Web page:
HumanInsight The effects of using telemedicine for introductory bariatric surgery seminars during the COVID-19 pandemic
Surg Endosc. 2022 Oct 5. doi: 10.1007/s00464-022-09640-w. Online ahead of print.
BACKGROUND: The COVID-19 pandemic required immediate systematic change in healthcare delivery. Many institutions relied on telemedicine as an alternative to in-person visits. There is limited data in the bariatric surgery literature to determine how telemedicine impacts patient volume. This study evaluates the effects of using telemedicine for introductory bariatric surgery seminars on patient volume at a single institution.
METHODS: A retrospective review was performed before and after implementing virtual introductory seminars for bariatric surgery patients at a comprehensive metabolic and surgery center. The effect on attendance rates for introductory seminars and completion rates of bariatric surgery was evaluated.
RESULTS: The introductory seminar attendance rate for the in-person/pre-telemedicine period, April 2019 to February 2020, was compared to that of the virtual/post-telemedicine period, June 2020 to April 2021. A total of 836 patients registered for an introductory seminar during the pre-telemedicine period with a 65.79% attendance rate. In the post-telemedicine period, 806 patients registered with a 67.87% attendance rate, which was not statistically different (p = 0.37, 95% CI - 0.03-0.07). Completion rates of bariatric surgery were analyzed using June 2019 to October 2019 as the pre-telemedicine period and June 2020 to October 2020 as the post-telemedicine period. Similarly, there was no difference between the pre-telemedicine surgery rate of 23.43% and post-telemedicine surgery rate of 19.68% (p = 0.31, 95% CI - 0.11-0.04).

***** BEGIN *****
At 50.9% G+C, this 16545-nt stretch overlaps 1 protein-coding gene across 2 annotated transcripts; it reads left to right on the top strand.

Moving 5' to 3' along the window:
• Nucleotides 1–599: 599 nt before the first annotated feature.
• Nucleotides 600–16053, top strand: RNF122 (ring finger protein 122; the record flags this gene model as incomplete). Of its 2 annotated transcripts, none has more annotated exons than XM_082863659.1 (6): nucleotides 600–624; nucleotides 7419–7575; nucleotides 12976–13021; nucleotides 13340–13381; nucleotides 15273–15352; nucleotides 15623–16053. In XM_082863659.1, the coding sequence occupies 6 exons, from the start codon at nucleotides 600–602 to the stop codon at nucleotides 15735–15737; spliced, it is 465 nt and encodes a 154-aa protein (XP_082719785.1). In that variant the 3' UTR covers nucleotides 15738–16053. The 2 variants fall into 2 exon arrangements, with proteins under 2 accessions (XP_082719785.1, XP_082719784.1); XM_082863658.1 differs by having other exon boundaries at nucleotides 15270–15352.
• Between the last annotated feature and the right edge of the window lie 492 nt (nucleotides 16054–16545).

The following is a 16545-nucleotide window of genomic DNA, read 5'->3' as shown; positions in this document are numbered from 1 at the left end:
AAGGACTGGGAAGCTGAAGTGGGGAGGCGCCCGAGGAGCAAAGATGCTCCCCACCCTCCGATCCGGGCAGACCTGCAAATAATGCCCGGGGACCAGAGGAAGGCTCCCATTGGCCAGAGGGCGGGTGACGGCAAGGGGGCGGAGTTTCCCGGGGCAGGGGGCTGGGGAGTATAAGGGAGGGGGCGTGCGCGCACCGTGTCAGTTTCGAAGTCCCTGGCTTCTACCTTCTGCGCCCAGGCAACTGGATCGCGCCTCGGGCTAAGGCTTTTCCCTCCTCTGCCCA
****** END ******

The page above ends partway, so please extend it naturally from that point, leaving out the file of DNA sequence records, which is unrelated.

CONCLUSION: Despite abruptly transitioning to virtual introductory bariatric seminars, there was no change in attendance rates nor was there a difference in the number of patients progressing through the program and undergoing bariatric surgery at our institution. This demonstrates similar efficacy of telemedicine and in-person introductory seminars for bariatric surgery patients, which supports telemedicine as a promising tool for this patient population in the post-pandemic era.
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